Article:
Today is the deadline for comments from the public on EPA’s proposed rule to limit carbon emission from existing power plants.
CPR Member Scholar and University of North Carolina School of Law professor Victor Flatt submitted a comment on the rule.
According to his comments:
What I would like to focus on is suggesting that the agency definitively interpret Section 111(d) to allow states to utilize a greenhouse gas market reduction strategy that allows greenhouse gas reductions to come from any source.
Section 111(d) specifies that the Best System of Emissions Reduction adopted by a state be modeled on the CAA’s section 110, which governs the State Implementation Plans (SIPS). While the EPA has not had cause to consider the direct meaning of this before, I believe that it means that 111(d) provides a hybrid sort of emissions reduction based on proposed emissions reduction at the source, as contemplated by Section 111(b), but also extreme flexibility and state autonomy in selecting such reductions as contemplated for states meeting the NAAQS limits as required by Section 110. The EPA appears to support this interpretation in the body and text of the proposed rule by indicating at several junctures that the states do not have to use the four building blocks in order to meet their target reductions, and that the state can use “any” program that meets the targets, including trading systems in existing programs, such as California’s AB32. Despite this apparent overall flexibility in the rulemaking itself, the technical support documents and the rulemaking itself in several places seem to forbid the possibility of true flexibility in reducing GHGs by noting that reductions must come from the “affected units.”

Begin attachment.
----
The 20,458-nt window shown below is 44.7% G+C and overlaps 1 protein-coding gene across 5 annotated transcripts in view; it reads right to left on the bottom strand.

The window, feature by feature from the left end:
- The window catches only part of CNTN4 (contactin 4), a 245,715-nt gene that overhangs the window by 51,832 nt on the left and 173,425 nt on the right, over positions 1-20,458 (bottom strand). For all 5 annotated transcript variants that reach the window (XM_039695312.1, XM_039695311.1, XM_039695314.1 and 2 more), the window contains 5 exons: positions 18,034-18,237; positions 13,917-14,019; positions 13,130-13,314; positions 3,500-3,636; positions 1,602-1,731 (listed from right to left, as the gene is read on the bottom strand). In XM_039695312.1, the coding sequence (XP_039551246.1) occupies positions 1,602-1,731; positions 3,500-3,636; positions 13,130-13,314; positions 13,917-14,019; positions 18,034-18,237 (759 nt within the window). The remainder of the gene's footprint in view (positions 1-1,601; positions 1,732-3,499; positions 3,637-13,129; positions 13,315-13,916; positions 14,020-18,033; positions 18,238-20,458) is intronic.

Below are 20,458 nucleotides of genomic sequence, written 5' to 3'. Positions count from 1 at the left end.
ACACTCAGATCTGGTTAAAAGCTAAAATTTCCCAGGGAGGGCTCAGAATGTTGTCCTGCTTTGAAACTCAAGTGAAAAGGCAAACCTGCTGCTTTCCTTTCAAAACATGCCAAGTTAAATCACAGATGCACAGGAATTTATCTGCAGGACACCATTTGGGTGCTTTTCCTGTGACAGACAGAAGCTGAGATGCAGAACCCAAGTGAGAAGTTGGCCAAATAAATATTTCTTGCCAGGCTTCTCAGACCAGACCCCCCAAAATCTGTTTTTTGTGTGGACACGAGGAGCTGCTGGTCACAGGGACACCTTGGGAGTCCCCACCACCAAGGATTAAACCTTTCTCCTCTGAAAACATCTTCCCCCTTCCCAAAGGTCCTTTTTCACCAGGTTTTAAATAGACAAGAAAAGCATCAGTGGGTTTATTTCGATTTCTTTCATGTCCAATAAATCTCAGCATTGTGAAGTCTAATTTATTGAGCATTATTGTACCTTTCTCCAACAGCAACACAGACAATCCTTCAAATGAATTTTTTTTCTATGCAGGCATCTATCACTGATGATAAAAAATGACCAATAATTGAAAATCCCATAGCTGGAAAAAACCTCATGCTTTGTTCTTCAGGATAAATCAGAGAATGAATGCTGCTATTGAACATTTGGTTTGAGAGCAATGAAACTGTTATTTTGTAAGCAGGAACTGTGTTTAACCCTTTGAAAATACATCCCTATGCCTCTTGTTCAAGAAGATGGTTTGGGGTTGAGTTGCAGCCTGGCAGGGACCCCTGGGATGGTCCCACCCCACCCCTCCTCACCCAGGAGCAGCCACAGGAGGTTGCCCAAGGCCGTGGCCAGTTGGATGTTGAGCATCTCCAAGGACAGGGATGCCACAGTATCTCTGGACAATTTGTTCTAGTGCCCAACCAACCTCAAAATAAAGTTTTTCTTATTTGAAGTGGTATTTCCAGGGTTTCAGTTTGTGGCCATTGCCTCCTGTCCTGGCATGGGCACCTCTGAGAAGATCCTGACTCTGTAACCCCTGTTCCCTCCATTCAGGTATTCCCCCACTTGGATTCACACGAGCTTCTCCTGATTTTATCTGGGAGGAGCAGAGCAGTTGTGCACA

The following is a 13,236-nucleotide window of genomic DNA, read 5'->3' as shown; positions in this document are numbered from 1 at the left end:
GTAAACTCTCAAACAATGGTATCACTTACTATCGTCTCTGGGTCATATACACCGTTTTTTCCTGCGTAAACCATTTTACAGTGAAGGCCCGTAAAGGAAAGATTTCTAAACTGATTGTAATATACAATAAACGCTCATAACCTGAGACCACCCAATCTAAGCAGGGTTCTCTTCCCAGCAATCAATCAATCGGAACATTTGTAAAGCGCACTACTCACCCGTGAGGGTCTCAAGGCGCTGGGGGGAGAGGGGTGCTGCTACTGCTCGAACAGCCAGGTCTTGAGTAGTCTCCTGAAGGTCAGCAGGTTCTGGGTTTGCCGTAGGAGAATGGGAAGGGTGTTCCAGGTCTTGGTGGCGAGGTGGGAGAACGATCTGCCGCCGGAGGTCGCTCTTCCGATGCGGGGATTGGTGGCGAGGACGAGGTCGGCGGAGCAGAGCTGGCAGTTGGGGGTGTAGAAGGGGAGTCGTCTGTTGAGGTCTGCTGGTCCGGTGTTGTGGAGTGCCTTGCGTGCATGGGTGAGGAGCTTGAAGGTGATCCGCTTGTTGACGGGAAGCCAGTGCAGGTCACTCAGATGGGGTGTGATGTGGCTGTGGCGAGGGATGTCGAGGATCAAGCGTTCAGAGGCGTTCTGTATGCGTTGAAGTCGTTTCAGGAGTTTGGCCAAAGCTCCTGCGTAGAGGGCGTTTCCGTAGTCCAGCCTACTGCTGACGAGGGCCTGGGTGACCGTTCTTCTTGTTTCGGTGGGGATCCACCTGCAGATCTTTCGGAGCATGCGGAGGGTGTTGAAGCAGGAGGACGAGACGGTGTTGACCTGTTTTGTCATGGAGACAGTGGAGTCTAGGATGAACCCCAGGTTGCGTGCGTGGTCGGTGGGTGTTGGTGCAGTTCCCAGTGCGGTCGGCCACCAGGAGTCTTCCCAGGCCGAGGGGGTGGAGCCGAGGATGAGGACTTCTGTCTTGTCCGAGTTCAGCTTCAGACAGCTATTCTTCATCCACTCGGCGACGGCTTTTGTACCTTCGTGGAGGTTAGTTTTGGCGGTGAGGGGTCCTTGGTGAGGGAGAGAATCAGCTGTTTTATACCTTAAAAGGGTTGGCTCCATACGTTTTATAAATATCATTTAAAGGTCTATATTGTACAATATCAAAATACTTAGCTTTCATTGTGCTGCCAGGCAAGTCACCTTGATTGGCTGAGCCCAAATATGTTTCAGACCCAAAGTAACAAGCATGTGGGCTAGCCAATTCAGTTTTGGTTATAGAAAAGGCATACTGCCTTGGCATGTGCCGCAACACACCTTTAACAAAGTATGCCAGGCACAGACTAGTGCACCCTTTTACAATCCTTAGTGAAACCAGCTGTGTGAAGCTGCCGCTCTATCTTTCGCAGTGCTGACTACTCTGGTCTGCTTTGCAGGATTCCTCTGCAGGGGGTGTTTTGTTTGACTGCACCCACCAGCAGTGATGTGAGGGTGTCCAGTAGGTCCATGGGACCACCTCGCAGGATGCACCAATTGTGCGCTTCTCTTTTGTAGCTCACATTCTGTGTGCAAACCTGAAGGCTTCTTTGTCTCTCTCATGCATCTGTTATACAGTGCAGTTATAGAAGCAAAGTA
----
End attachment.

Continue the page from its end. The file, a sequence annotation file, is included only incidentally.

To read his comments in full click here.